Jack: It was genuinely unexpected that first time you see it. It’s pretty great, and introduces a whole new villain into the thing, but in a way that doesn’t feel forced and like it’s just there to pad the runtime (looking at you The Dark Knight).
Mark: That movie didn’t need any runtime padding. It was two and half hours long like I’m some schlemiel who doesn’t have other things to do? In any case this is the first of many asshole moves by Weylan-Yutani throughout the series. Like I said, they’re all about the the evil corporation schtick. For whatever reason this future android is made entirely of milk and foley catheters. You can tell they basically just raided the props department of some medical show and threw everything into the shell of this dude’s neck.
Jack: Then a lot of things happen all at once. The 3 remaining crew members decide to set the ship to self-destruct and then cheese it in a shuttle. As soon as they try to execute that plan, blam-o! The alien kills all of the non-Sigourney-Weaver crew members left. Ripley initiates the self-destruct, but then the Alien blocks her path to the shuttle. And then it turns out that bitch computer MOTHER won’t let her abandon the self-destruct. Not a good day for Ripley.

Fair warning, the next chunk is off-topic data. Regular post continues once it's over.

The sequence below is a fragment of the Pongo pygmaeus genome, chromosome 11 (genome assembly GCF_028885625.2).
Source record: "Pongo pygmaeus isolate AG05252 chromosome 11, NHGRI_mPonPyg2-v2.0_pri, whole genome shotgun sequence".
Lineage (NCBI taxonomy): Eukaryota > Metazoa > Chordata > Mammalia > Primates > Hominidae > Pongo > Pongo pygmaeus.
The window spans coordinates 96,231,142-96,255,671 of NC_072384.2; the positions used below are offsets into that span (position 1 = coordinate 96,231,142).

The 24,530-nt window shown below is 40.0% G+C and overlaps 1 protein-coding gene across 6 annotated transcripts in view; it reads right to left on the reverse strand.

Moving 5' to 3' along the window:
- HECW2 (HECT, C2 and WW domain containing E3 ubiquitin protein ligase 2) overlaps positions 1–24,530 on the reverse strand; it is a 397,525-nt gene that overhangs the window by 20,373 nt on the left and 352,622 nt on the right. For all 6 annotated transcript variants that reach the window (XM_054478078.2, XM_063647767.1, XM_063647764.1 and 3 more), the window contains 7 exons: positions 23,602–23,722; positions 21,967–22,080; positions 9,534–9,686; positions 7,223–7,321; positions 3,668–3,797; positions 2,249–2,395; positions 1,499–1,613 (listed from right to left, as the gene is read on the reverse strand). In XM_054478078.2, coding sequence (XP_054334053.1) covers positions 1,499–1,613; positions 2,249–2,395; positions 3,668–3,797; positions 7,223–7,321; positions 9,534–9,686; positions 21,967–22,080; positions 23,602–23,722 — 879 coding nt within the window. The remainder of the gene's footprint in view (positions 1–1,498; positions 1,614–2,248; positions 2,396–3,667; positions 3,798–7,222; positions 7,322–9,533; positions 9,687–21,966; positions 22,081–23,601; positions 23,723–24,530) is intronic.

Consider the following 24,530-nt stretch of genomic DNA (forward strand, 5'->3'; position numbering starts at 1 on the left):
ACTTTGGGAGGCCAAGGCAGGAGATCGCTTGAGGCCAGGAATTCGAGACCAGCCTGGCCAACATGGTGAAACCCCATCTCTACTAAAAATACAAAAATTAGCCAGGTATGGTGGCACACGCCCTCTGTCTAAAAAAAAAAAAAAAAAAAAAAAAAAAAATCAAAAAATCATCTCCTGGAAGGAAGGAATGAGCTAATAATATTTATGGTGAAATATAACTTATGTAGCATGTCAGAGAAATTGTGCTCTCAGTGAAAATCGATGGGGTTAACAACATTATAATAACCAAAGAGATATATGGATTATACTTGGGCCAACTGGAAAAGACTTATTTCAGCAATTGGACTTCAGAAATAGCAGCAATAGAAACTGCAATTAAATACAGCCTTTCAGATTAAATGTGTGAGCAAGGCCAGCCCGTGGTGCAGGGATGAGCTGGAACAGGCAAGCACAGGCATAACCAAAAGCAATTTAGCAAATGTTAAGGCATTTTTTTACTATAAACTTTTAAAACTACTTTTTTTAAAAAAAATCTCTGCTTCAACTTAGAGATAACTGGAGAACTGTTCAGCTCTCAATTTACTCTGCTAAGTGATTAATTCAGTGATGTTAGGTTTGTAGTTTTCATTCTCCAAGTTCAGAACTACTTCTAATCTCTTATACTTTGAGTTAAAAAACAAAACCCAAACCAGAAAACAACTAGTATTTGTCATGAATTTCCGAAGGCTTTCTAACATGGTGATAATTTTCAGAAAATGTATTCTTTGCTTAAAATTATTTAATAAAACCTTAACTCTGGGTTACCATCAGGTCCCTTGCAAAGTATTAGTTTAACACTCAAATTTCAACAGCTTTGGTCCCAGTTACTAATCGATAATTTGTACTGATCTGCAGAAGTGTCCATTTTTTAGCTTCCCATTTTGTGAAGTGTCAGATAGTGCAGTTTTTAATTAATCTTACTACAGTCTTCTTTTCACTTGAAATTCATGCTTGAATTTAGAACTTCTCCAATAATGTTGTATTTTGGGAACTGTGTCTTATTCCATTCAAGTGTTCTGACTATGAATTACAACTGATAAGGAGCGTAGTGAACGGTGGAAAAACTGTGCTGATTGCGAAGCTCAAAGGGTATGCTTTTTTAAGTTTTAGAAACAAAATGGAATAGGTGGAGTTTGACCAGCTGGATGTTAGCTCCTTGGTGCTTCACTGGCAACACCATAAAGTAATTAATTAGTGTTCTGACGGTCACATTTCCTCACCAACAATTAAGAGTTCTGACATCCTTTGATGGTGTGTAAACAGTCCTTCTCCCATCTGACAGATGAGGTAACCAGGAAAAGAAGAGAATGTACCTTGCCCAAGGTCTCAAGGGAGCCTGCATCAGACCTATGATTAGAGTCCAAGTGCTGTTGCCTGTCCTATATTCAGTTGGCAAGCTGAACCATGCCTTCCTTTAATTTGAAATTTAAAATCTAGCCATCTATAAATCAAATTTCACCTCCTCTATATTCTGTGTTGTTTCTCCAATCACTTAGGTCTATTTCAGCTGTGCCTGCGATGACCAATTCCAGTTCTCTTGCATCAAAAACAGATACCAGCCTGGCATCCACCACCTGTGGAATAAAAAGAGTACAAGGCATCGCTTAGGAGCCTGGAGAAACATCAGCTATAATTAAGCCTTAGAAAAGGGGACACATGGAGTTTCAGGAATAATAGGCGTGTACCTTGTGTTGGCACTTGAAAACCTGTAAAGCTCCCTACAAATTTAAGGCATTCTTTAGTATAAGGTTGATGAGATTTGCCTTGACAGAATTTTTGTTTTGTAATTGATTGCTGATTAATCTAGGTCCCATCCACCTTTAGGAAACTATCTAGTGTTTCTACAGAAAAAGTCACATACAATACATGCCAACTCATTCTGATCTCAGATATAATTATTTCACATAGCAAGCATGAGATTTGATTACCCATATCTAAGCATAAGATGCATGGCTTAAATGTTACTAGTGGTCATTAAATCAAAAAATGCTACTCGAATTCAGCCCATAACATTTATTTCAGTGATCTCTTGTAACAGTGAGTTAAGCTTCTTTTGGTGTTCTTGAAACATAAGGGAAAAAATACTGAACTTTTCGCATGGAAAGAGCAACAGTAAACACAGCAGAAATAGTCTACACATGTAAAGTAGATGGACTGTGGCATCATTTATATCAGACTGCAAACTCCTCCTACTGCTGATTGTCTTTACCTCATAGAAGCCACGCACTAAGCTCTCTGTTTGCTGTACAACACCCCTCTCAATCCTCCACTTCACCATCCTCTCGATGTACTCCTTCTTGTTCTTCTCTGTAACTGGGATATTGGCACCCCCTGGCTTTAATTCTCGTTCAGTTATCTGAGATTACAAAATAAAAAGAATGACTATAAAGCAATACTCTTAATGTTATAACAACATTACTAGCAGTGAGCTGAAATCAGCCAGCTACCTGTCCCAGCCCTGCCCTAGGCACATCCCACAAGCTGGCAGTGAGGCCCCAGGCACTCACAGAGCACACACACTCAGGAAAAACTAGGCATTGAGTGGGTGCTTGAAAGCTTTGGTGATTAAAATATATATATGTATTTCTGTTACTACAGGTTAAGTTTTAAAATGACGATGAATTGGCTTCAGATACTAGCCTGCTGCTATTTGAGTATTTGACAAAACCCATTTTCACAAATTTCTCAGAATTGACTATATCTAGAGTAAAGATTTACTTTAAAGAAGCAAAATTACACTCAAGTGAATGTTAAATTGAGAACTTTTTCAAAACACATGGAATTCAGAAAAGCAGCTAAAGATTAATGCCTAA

Jack: Anyway, Ripley and that darn cat manage to narrowly outsmart the alien and get into the shuttle. And that’s when the movie takes the badass feminist hero thing Ripley had going and kind of takes all of the feminist out of it.
Mark: Interesting that you say that, because the original writers specifically made all of the characters unisex and let the casting department make the decisions on what characters would be. That’s actually one of the reasons, presumably, that Ripley is such a badass. It’s also probably the reason why the black guy doesn’t die first. Anyway, supposedly they adapted very little from the original script to the final one to accommodate the gender changes.
Jack: Now look, I’m not complaining. Ripley’s still a giant badass, and then also really sexy too. I can just see why my wife might quibble a bit with my argument that she’s quite a feminist character. Regardless, I enjoyed it.
Mark: Yeah, okay. So they may have adapted that slightly. In fairness, they probably had something like this originally planned...